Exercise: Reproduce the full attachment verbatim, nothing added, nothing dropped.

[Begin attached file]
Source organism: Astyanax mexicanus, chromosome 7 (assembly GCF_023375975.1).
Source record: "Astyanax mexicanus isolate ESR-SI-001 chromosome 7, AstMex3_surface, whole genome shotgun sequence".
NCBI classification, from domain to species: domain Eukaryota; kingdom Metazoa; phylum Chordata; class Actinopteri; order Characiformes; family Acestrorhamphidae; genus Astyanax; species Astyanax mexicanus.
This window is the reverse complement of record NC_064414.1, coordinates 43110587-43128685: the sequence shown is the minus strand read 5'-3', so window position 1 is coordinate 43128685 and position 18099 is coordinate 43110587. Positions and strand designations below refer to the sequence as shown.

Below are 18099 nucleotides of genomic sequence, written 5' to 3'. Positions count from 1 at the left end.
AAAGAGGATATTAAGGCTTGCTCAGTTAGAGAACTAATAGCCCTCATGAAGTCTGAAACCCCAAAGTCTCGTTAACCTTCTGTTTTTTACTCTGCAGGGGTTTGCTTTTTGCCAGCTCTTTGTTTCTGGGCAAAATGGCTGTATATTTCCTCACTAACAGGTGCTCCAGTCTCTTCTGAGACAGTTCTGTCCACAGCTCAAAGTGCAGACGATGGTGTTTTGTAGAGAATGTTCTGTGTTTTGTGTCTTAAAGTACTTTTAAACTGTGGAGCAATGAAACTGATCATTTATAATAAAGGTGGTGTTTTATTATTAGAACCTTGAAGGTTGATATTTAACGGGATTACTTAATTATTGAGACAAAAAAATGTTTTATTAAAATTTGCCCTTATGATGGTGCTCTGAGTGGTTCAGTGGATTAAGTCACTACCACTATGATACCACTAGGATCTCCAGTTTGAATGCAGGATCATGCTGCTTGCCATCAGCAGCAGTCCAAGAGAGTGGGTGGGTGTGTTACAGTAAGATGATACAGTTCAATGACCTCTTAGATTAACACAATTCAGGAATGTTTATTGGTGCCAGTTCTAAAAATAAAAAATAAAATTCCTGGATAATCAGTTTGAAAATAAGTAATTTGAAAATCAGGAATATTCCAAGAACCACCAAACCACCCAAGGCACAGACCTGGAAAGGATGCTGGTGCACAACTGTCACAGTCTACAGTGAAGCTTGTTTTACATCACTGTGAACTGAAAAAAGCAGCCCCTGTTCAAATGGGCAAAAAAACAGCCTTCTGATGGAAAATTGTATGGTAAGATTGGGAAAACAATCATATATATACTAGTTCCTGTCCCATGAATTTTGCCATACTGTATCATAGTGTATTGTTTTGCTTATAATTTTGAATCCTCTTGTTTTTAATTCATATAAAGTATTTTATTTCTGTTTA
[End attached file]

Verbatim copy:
Source organism: Astyanax mexicanus, chromosome 7 (assembly GCF_023375975.1).
Source record: "Astyanax mexicanus isolate ESR-SI-001 chromosome 7, AstMex3_surface, whole genome shotgun sequence".
NCBI classification, from domain to species: domain Eukaryota; kingdom Metazoa; phylum Chordata; class Actinopteri; order Characiformes; family Acestrorhamphidae; genus Astyanax; species Astyanax mexicanus.
This window is the reverse complement of record NC_064414.1, coordinates 43110587-43128685: the sequence shown is the minus strand read 5'-3', so window position 1 is coordinate 43128685 and position 18099 is coordinate 43110587. Positions and strand designations below refer to the sequence as shown.

Below are 18099 nucleotides of genomic sequence, written 5' to 3'. Positions count from 1 at the left end.
AAAGAGGATATTAAGGCTTGCTCAGTTAGAGAACTAATAGCCCTCATGAAGTCTGAAACCCCAAAGTCTCGTTAACCTTCTGTTTTTTACTCTGCAGGGGTTTGCTTTTTGCCAGCTCTTTGTTTCTGGGCAAAATGGCTGTATATTTCCTCACTAACAGGTGCTCCAGTCTCTTCTGAGACAGTTCTGTCCACAGCTCAAAGTGCAGACGATGGTGTTTTGTAGAGAATGTTCTGTGTTTTGTGTCTTAAAGTACTTTTAAACTGTGGAGCAATGAAACTGATCATTTATAATAAAGGTGGTGTTTTATTATTAGAACCTTGAAGGTTGATATTTAACGGGATTACTTAATTATTGAGACAAAAAAATGTTTTATTAAAATTTGCCCTTATGATGGTGCTCTGAGTGGTTCAGTGGATTAAGTCACTACCACTATGATACCACTAGGATCTCCAGTTTGAATGCAGGATCATGCTGCTTGCCATCAGCAGCAGTCCAAGAGAGTGGGTGGGTGTGTTACAGTAAGATGATACAGTTCAATGACCTCTTAGATTAACACAATTCAGGAATGTTTATTGGTGCCAGTTCTAAAAATAAAAAATAAAATTCCTGGATAATCAGTTTGAAAATAAGTAATTTGAAAATCAGGAATATTCCAAGAACCACCAAACCACCCAAGGCACAGACCTGGAAAGGATGCTGGTGCACAACTGTCACAGTCTACAGTGAAGCTTGTTTTACATCACTGTGAACTGAAAAAAGCAGCCCCTGTTCAAATGGGCAAAAAAACAGCCTTCTGATGGAAAATTGTATGGTAAGATTGGGAAAACAATCATATATATACTAGTTCCTGTCCCATGAATTTTGCCATACTGTATCATAGTGTATTGTTTTGCTTATAATTTTGAATCCTCTTGTTTTTAATTCATATAAAGTATTTTATTTCTGTTTA